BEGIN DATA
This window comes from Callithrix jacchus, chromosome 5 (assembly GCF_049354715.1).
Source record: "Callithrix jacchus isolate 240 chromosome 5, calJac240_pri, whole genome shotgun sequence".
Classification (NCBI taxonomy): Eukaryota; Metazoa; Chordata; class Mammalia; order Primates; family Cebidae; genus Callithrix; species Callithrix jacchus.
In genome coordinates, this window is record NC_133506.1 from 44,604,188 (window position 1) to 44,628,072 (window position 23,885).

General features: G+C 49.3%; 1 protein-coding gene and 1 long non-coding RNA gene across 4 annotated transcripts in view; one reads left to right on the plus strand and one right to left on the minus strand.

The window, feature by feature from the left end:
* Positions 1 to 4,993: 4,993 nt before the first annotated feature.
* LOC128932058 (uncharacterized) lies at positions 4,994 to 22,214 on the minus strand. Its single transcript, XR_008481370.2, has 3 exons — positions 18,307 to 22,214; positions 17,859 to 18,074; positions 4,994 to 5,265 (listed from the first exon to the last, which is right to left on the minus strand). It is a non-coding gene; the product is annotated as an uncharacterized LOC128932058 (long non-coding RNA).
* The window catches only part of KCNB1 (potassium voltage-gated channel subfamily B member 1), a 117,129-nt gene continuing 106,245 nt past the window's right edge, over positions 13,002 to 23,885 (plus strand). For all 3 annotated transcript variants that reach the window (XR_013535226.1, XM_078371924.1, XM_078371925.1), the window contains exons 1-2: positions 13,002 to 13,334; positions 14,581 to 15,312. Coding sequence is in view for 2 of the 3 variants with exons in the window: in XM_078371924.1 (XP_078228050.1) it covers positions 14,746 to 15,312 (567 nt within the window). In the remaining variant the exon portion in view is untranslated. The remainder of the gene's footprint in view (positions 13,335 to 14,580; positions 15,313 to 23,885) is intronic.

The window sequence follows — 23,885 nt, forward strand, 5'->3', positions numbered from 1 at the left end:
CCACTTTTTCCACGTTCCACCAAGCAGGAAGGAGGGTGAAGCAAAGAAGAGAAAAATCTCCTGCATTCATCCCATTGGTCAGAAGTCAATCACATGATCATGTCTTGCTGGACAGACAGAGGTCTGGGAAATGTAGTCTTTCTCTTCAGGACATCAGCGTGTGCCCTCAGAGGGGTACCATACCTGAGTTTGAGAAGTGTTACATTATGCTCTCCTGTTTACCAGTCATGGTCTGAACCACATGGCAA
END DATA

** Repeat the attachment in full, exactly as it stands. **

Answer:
This window comes from Callithrix jacchus, chromosome 5 (assembly GCF_049354715.1).
Source record: "Callithrix jacchus isolate 240 chromosome 5, calJac240_pri, whole genome shotgun sequence".
Classification (NCBI taxonomy): Eukaryota; Metazoa; Chordata; class Mammalia; order Primates; family Cebidae; genus Callithrix; species Callithrix jacchus.
In genome coordinates, this window is record NC_133506.1 from 44,604,188 (window position 1) to 44,628,072 (window position 23,885).

General features: G+C 49.3%; 1 protein-coding gene and 1 long non-coding RNA gene across 4 annotated transcripts in view; one reads left to right on the plus strand and one right to left on the minus strand.

The window, feature by feature from the left end:
* Positions 1 to 4,993: 4,993 nt before the first annotated feature.
* LOC128932058 (uncharacterized) lies at positions 4,994 to 22,214 on the minus strand. Its single transcript, XR_008481370.2, has 3 exons — positions 18,307 to 22,214; positions 17,859 to 18,074; positions 4,994 to 5,265 (listed from the first exon to the last, which is right to left on the minus strand). It is a non-coding gene; the product is annotated as an uncharacterized LOC128932058 (long non-coding RNA).
* The window catches only part of KCNB1 (potassium voltage-gated channel subfamily B member 1), a 117,129-nt gene continuing 106,245 nt past the window's right edge, over positions 13,002 to 23,885 (plus strand). For all 3 annotated transcript variants that reach the window (XR_013535226.1, XM_078371924.1, XM_078371925.1), the window contains exons 1-2: positions 13,002 to 13,334; positions 14,581 to 15,312. Coding sequence is in view for 2 of the 3 variants with exons in the window: in XM_078371924.1 (XP_078228050.1) it covers positions 14,746 to 15,312 (567 nt within the window). In the remaining variant the exon portion in view is untranslated. The remainder of the gene's footprint in view (positions 13,335 to 14,580; positions 15,313 to 23,885) is intronic.

The window sequence follows — 23,885 nt, forward strand, 5'->3', positions numbered from 1 at the left end:
CCACTTTTTCCACGTTCCACCAAGCAGGAAGGAGGGTGAAGCAAAGAAGAGAAAAATCTCCTGCATTCATCCCATTGGTCAGAAGTCAATCACATGATCATGTCTTGCTGGACAGACAGAGGTCTGGGAAATGTAGTCTTTCTCTTCAGGACATCAGCGTGTGCCCTCAGAGGGGTACCATACCTGAGTTTGAGAAGTGTTACATTATGCTCTCCTGTTTACCAGTCATGGTCTGAACCACATGGCAA